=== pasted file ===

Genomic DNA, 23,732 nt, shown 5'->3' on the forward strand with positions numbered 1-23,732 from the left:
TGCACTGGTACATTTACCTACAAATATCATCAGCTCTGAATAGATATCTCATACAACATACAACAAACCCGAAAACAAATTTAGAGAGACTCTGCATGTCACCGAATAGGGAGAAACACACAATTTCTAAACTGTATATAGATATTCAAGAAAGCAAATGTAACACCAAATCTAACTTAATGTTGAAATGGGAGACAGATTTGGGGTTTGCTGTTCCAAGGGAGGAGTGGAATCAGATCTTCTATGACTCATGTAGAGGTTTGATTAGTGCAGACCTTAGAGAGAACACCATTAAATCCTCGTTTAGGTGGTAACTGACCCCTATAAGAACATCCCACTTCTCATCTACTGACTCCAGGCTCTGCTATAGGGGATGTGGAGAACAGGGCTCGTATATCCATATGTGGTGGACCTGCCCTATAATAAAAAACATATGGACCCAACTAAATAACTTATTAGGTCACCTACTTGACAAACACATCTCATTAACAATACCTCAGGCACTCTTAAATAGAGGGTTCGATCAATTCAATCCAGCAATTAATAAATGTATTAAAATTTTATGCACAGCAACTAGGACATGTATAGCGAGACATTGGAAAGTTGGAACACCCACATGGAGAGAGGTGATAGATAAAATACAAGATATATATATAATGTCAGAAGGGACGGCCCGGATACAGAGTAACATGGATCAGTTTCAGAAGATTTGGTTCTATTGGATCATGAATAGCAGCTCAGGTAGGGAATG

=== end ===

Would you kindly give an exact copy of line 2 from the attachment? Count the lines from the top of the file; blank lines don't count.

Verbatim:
TGCACTGGTACATTTACCTACAAATATCATCAGCTCTGAATAGATATCTCATACAACATACAACAAACCCGAAAACAAATTTAGAGAGACTCTGCATGTCACCGAATAGGGAGAAACACACAATTTCTAAACTGTATATAGATATTCAAGAAAGCAAATGTAACACCAAATCTAACTTAATGTTGAAATGGGAGACAGATTTGGGGTTTGCTGTTCCAAGGGAGGAGTGGAATCAGATCTTCTATGACTCATGTAGAGGTTTGATTAGTGCAGACCTTAGAGAGAACACCATTAAATCCTCGTTTAGGTGGTAACTGACCCCTATAAGAACATCCCACTTCTCATCTACTGACTCCAGGCTCTGCTATAGGGGATGTGGAGAACAGGGCTCGTATATCCATATGTGGTGGACCTGCCCTATAATAAAAAACATATGGACCCAACTAAATAACTTATTAGGTCACCTACTTGACAAACACATCTCATTAACAATACCTCAGGCACTCTTAAATAGAGGGTTCGATCAATTCAATCCAGCAATTAATAAATGTATTAAAATTTTATGCACAGCAACTAGGACATGTATAGCGAGACATTGGAAAGTTGGAACACCCACATGGAGAGAGGTGATAGATAAAATACAAGATATATATATAATGTCAGAAGGGACGGCCCGGATACAGAGTAACATGGATCAGTTTCAGAAGATTTGGTTCTATTGGATCATGAATAGCAGCTCAGGTAGGGAATG